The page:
Beware of Gift Card Scams
Everyone loves a gift card for their favorite retailer or restaurant. It’s like getting money to spend in any way you please! Unfortunately, scammers also love gift cards, but for all the wrong reasons: They often use gift cards to pull off scams. Here’s what you need to know about gift card scams and how to avoid them.
How the scams play out
There are several ways scammers utilize gift cards to con victims out of their money:
- The IRS gift card scam. In this scam, a target receives a threatening message that’s allegedly from the IRS and claiming they are at risk of arrest for tax evasion if they do not pay up immediately. However, they insist that payment can only be made in the form of a gift card. Often, the scammer will ask specifically for an iTunes gift card, because, as you know, the IRS always asks for tax payments in the form of digital music.
- The tech support gift card scam. In this variation, a caller pretends to represent tech support at a recognized company, like Apple or Microsoft. They’ll insist there is something wrong with the victim’s computer and offer to “assist” in fixing the problem. Payment can be made with a gift card, of course. Lucky for you, there is nothing wrong with your computer, but you’ve just been targeted by a scam and are at risk of getting tricked.
- The romance gift card scam. A new dating partner found through a dating website asks for money in the form of a gift card to help them out of a sticky situation. Believe them and you’ll lose both your date and your money.
- The sweepstakes gift card scam. Congratulations — you’ve won a trip to the Cayman Islands! But first, you have to pay the small processing fee via gift card. Follow directions and you’ll never see that vacation or the money you spent on the gift card again.
- The utility gift card scam. You don’t want your gas or electricity cut off, do you? If you don’t pay up with a gift card, the lights might just go out. They won’t, but if you fall for the call, you’ll be out the money you spent on the gift card.
- The balance-check gift card scam. You spot a discounted gift card up for sale online and happily purchase the card. The seller will send you the card, but then ask you to read the numbers over the phone to confirm the balance. If you comply, the seller now has all the information they need to use up all the funds on the gift card.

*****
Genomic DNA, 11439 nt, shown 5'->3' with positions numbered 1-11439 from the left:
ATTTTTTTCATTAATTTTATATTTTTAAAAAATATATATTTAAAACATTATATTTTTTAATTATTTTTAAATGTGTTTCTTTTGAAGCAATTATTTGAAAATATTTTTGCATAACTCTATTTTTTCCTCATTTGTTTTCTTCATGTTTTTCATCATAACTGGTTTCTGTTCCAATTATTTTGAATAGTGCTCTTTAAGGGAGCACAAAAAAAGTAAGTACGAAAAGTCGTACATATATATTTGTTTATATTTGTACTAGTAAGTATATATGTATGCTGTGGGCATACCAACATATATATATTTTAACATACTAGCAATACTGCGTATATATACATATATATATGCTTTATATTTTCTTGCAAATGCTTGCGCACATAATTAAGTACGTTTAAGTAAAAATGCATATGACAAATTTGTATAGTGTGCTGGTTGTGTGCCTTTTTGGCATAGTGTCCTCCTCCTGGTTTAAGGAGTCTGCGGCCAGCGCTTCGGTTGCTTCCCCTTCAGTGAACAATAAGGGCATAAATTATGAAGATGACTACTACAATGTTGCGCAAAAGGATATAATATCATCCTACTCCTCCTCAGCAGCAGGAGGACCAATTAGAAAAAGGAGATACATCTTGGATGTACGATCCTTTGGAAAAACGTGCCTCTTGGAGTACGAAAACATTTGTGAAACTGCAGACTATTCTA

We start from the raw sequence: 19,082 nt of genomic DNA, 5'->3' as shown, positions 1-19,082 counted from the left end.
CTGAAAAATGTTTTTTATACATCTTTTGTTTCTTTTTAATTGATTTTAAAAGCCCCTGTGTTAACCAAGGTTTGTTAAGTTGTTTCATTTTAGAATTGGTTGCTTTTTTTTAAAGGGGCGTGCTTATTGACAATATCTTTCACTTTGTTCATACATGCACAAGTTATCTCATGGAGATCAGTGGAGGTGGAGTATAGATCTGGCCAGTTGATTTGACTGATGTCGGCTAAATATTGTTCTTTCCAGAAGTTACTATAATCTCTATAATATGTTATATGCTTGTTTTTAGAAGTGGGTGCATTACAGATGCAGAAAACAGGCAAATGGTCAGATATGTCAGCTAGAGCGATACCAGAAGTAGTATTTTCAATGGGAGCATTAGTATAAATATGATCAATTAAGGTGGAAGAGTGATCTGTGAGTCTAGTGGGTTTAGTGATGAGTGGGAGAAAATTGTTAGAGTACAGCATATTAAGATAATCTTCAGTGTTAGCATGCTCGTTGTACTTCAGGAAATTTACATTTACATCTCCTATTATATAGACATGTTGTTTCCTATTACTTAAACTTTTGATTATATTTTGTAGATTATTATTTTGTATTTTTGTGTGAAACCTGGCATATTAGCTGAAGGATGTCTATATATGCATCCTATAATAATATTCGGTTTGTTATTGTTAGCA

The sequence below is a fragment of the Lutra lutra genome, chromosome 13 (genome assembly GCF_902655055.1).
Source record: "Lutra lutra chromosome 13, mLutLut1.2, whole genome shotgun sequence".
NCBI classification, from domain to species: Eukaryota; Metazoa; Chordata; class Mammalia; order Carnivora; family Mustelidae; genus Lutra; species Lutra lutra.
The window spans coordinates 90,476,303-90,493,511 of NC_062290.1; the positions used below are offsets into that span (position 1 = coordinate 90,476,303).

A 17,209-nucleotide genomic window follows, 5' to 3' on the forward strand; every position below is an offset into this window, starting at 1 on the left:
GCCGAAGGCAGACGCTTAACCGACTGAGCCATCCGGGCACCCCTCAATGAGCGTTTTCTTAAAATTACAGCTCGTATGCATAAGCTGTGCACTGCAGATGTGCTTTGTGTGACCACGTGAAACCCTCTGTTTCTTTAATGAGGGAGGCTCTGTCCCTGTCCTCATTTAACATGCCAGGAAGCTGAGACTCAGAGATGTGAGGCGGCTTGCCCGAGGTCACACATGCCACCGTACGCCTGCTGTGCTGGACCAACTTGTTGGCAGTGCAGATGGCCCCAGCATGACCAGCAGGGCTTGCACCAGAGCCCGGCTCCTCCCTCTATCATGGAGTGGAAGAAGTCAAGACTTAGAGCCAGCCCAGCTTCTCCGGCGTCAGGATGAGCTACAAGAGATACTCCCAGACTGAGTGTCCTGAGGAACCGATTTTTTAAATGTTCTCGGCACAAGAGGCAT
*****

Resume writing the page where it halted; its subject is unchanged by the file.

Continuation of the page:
How to spot a gift card scam
A little bit of knowledge goes a long way in recognizing gift card scams:
- The IRS will never initiate correspondence by phone call, text message, or email. Instead, they will send a letter to taxpayers through the U.S. postal system.
- No authentic business or government agency will insist on payment by gift card.
- If you don’t recall entering a sweepstakes, chances are you didn’t win it either.
- A caller or message claiming a matter is urgent and demands immediate action is nearly always a scam.
In general, gift cards should be used for purchases or to send as gifts, and not as payments. Also, as with all sensitive information, the numbers on your gift card should never be shared over the phone or online. Finally, it’s best to only purchase gift cards through reputable sellers or those that have excellent customer reviews and/or offer a cash-back guarantee.
If you’ve fallen victim to a gift card scam
If you’ve paid a scammer with a gift card or shared your gift card information after being taken by any of the above ruses or similar schemes, take immediate steps to mitigate the damage.
First, contact the company that issued the card as soon as possible. You can find the customer service number for most companies on the card itself or through a simple Google search. Tell the representative what happened. If you still have them, hold on to the receipt and the actual card for proof should it be required.
Next, if the scammer continues to contact you by phone, text message or email, do not engage further. Block the scammer’s number from your mobile device and mark their emails as spam.
Finally, report the incident to the FTC(link is external) and alert your family and friends about the scam.